The Dodd-Frank Act is a broadly reaching federal act that, in part, attempts to leverage the power of the public at large — or “crowdsource” — investigations. However, despite the promise of the Dodd-Frank Act, whistleblowers still face a catch-22: Report wrongdoing and risk that the internal investigation is not improperly focused on discrediting you, or say nothing and hope that an investigation doesn’t later blame you for willful blindness or conscious disregard. Before reporting under the Dodd-Frank Act, it’s in your best interests to consult with attorney Steve Kardell to prepare for the difficult process ahead.
Under the Dodd-Frank Act, those eligible who voluntarily provide the Securities and Exchange Commission (SEC) with original information leading to monetary sanctions of $1 million or more can receive a reward. Original information of wrongdoing can include:
The Dodd-Frank Act expands the whistleblower protections of the Sarbanes-Oxley Act (SOX) by incentivizing internal compliance reporting and extending additional protection to those who do use internal reporting procedures. However, not everyone is eligible for an award under the law. Those who are ineligible for the bounty awards under the Dodd-Frank Act include:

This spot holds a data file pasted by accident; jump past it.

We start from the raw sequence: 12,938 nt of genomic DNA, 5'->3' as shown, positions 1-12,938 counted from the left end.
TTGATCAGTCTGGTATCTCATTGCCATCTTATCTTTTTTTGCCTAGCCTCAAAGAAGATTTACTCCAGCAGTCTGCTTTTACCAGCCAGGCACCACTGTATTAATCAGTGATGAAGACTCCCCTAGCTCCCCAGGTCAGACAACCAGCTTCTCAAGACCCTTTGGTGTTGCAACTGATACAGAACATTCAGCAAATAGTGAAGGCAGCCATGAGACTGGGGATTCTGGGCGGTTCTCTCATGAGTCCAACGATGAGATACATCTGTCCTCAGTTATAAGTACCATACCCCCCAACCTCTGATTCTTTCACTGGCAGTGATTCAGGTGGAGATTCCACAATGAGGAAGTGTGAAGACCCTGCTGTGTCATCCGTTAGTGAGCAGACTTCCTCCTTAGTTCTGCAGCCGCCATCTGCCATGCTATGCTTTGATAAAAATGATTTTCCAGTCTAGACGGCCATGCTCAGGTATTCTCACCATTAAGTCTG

However, the business manager, corporate executive or company accountant who independently discovers fraud from nonpublic sources, who reports it internally and who then directly reports it to the SEC within 120 days would receive whistleblower protections and be eligible for a bounty.
The SEC bounty rules established under the Dodd-Frank Act are forcing companies to increase the speed and frequency of internal investigations. To start, these rules furnish an expeditious and convenient means to report and seemingly prevent corporate wrongdoing from continuing. Secondly, they provide the all-important basis for obtaining priority credit for voluntarily reporting existing fraud matters to the SEC. Additionally, the use of internal compliance procedures are incentivized, and potential rewards can be increased for the voluntary use of internal reporting and decreased for the refusal to use the system.
The Dodd-Frank Act is having a substantial impact on both whistleblower law and resultant corporate internal investigations. It is essential that you prepare for and anticipate the corporate response to your whistleblower complaint. Please schedule an appointment with attorney Steve Kardell by phone at 214-306-8045 or online to discuss and plan for your whistleblower report.